To me, it’s not a failing of the ATS but a reality of staffing workflows and the human and technical architecture beneath them, from job boards and vendor management systems to CRMs and ATSs. Each of these disparate systems has valuable sourcing, recruiting and candidate data. But as long as that data is walled off—whether inside or outside of the ATS—it’s of very little use.
Furthermore, as long as recruiters are designated the primary liaisons between these systems who must manually pull and parse data in and out, the data flow will remain limited and full of flaws.
Migration Is For the Birds.
Switching from one ATS or CRM to another is not a simple or quick transition, even in the best of scenarios. Sourcing and recruiting processes are disrupted and a business can quickly lose traction and talent in an effort to do just the opposite.
Before embracing another wide scale migration process, the staffing organization needs to consider the risk of the disruption and whether the gains will offset the losses. Often an ROI exercise is what is needed to determine if a new ATS will fuel greater performance and profits.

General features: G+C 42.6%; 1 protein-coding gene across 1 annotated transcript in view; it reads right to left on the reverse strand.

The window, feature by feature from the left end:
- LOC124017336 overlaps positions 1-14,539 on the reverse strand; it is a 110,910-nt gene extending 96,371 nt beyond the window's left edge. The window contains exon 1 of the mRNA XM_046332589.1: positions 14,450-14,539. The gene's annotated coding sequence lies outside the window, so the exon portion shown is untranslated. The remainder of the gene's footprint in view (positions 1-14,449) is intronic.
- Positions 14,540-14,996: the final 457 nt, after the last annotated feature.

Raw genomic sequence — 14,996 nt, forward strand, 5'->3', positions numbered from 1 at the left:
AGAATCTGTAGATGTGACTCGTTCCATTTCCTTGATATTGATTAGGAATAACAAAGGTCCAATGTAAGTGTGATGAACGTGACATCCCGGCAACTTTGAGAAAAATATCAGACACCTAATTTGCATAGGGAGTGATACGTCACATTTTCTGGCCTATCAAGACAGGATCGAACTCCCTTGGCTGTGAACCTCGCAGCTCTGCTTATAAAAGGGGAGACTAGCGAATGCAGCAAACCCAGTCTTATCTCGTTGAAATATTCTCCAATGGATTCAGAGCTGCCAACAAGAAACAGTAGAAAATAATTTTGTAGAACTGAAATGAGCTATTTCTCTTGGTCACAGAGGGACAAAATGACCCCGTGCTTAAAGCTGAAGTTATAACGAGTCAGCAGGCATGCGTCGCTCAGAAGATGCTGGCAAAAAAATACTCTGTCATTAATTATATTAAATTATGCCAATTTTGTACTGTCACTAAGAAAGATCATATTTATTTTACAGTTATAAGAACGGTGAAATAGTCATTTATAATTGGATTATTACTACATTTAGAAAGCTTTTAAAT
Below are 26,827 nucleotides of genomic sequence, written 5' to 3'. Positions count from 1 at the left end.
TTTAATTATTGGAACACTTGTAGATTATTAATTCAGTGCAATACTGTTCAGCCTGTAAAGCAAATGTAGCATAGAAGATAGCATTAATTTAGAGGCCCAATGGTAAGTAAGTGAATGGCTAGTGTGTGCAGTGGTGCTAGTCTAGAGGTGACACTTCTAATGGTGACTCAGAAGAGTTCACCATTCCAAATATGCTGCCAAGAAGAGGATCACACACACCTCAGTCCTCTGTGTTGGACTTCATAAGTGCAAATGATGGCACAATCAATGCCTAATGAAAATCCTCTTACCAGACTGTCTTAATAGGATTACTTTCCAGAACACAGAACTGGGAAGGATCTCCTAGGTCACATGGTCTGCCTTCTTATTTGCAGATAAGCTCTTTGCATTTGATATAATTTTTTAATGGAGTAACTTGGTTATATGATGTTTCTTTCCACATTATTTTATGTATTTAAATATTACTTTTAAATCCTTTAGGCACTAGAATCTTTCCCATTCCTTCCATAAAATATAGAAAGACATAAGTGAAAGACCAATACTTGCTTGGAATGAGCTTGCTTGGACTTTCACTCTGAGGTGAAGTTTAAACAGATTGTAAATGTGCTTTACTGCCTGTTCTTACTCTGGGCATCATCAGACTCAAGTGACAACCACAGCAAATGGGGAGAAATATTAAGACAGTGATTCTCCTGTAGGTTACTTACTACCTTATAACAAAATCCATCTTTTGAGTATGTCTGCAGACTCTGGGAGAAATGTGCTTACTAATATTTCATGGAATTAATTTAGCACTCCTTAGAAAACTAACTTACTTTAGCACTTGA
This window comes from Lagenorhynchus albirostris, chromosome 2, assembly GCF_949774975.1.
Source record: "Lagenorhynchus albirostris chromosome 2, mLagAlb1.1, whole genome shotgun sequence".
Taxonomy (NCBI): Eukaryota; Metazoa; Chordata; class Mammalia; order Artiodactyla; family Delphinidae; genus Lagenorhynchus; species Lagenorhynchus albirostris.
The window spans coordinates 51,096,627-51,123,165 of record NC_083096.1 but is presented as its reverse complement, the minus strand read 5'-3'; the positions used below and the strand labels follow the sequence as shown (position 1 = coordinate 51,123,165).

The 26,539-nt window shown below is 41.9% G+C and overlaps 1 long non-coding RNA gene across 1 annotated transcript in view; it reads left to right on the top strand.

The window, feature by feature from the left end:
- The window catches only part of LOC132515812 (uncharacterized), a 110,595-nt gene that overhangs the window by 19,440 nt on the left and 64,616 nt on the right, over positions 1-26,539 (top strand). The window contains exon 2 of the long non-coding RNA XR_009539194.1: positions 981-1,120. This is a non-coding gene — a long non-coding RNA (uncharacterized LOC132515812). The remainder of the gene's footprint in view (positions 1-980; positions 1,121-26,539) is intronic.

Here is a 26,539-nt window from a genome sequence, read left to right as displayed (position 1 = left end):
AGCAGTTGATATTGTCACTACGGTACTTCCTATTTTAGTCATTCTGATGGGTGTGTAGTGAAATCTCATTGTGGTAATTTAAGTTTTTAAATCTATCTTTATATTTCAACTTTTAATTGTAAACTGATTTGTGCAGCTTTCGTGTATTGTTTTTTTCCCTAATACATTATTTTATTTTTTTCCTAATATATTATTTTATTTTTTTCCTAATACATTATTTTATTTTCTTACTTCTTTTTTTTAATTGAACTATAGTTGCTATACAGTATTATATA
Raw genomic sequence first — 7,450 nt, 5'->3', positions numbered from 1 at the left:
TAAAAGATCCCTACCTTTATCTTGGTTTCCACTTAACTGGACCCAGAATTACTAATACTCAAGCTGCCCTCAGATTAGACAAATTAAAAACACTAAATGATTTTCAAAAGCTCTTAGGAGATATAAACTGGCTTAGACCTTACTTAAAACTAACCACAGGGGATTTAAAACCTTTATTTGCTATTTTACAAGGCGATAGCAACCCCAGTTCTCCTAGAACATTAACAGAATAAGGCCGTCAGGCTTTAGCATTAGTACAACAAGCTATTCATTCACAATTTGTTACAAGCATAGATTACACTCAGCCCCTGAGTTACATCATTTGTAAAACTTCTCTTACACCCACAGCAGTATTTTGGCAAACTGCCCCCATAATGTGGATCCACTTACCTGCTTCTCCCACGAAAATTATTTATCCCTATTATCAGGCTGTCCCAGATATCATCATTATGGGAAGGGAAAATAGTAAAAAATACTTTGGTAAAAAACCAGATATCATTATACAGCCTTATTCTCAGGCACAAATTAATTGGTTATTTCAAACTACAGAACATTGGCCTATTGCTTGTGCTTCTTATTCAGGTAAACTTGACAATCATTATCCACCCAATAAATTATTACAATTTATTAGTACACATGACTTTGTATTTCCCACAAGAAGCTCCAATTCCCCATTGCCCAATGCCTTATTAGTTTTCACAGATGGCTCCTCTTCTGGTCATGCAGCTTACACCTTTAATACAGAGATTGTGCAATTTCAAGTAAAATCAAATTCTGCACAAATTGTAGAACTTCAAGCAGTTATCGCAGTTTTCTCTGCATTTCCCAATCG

I have seen some cases in which staffing firms simply believe that the “grass will be greener” with another ATS. After months of migration and frustration, they then find themselves dealing with the same sourcing and recruiting challenges they faced with their old ATS. The goal is not simply to move on to a system that might be better.
Before considering migration, a staffing firm must first determine exactly how much better the new system will be and what will be gained.
The losses of any migration are clear–time, resources and costs. The hard work (work that can’t be ignored) is identifying and quantifying the true gains.
Deep Impact: Why Bigger Isn’t Always Better.
We are in a technological renaissance across the staffing industry and there are a myriad of innovations that can help staffing firms make big improvements in efficiency and performance no matter their ATS.
From time card systems to candidate importing tools, there are a lot of targeted fixes and strategic ATS add-ons that can make a big impact on efficiency, productivity and bottom-line results.